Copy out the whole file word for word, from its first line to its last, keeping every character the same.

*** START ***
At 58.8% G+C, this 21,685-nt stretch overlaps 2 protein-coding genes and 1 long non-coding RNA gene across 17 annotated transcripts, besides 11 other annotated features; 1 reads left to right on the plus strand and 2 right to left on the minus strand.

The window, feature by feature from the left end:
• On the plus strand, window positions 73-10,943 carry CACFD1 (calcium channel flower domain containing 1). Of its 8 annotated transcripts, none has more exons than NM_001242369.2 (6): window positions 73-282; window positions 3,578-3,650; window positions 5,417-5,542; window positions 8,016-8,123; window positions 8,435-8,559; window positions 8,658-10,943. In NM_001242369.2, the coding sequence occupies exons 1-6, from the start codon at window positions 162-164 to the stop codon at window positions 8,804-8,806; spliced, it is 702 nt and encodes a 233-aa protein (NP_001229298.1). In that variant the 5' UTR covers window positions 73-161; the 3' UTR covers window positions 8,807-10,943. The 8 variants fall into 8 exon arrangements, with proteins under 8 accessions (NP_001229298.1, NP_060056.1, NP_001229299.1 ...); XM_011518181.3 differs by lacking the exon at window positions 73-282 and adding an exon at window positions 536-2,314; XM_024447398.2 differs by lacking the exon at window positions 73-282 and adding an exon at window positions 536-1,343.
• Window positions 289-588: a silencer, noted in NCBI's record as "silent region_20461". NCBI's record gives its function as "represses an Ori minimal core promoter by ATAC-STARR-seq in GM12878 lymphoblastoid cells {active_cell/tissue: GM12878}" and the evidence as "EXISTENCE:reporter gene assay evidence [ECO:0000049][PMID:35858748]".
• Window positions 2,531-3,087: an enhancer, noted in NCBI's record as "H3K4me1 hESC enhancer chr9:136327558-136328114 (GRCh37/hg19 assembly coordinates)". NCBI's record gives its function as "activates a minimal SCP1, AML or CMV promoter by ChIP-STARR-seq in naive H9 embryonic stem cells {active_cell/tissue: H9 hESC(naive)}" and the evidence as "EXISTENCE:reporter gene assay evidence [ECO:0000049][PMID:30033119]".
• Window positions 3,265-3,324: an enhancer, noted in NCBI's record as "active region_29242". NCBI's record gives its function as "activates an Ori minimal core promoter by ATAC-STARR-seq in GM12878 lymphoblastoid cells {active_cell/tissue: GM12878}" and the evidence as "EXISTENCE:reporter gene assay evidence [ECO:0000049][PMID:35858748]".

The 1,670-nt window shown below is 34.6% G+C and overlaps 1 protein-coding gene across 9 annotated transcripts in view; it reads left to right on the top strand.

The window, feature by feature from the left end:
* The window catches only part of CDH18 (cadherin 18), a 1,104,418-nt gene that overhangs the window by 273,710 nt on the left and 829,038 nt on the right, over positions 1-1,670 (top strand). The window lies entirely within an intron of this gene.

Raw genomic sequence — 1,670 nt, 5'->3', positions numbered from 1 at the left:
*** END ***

At 58.8% G+C, this 21,685-nt stretch overlaps 2 protein-coding genes and 1 long non-coding RNA gene across 17 annotated transcripts, besides 11 other annotated features; 1 reads left to right on the plus strand and 2 right to left on the minus strand.

The window, feature by feature from the left end:
• On the plus strand, window positions 73-10,943 carry CACFD1 (calcium channel flower domain containing 1). Of its 8 annotated transcripts, none has more exons than NM_001242369.2 (6): window positions 73-282; window positions 3,578-3,650; window positions 5,417-5,542; window positions 8,016-8,123; window positions 8,435-8,559; window positions 8,658-10,943. In NM_001242369.2, the coding sequence occupies exons 1-6, from the start codon at window positions 162-164 to the stop codon at window positions 8,804-8,806; spliced, it is 702 nt and encodes a 233-aa protein (NP_001229298.1). In that variant the 5' UTR covers window positions 73-161; the 3' UTR covers window positions 8,807-10,943. The 8 variants fall into 8 exon arrangements, with proteins under 8 accessions (NP_001229298.1, NP_060056.1, NP_001229299.1 ...); XM_011518181.3 differs by lacking the exon at window positions 73-282 and adding an exon at window positions 536-2,314; XM_024447398.2 differs by lacking the exon at window positions 73-282 and adding an exon at window positions 536-1,343.
• Window positions 289-588: a silencer, noted in NCBI's record as "silent region_20461". NCBI's record gives its function as "represses an Ori minimal core promoter by ATAC-STARR-seq in GM12878 lymphoblastoid cells {active_cell/tissue: GM12878}" and the evidence as "EXISTENCE:reporter gene assay evidence [ECO:0000049][PMID:35858748]".
• Window positions 2,531-3,087: an enhancer, noted in NCBI's record as "H3K4me1 hESC enhancer chr9:136327558-136328114 (GRCh37/hg19 assembly coordinates)". NCBI's record gives its function as "activates a minimal SCP1, AML or CMV promoter by ChIP-STARR-seq in naive H9 embryonic stem cells {active_cell/tissue: H9 hESC(naive)}" and the evidence as "EXISTENCE:reporter gene assay evidence [ECO:0000049][PMID:30033119]".
• Window positions 3,265-3,324: an enhancer, noted in NCBI's record as "active region_29242". NCBI's record gives its function as "activates an Ori minimal core promoter by ATAC-STARR-seq in GM12878 lymphoblastoid cells {active_cell/tissue: GM12878}" and the evidence as "EXISTENCE:reporter gene assay evidence [ECO:0000049][PMID:35858748]".

The 1,670-nt window shown below is 34.6% G+C and overlaps 1 protein-coding gene across 9 annotated transcripts in view; it reads left to right on the top strand.

The window, feature by feature from the left end:
* The window catches only part of CDH18 (cadherin 18), a 1,104,418-nt gene that overhangs the window by 273,710 nt on the left and 829,038 nt on the right, over positions 1-1,670 (top strand). The window lies entirely within an intron of this gene.

Raw genomic sequence — 1,670 nt, 5'->3', positions numbered from 1 at the left: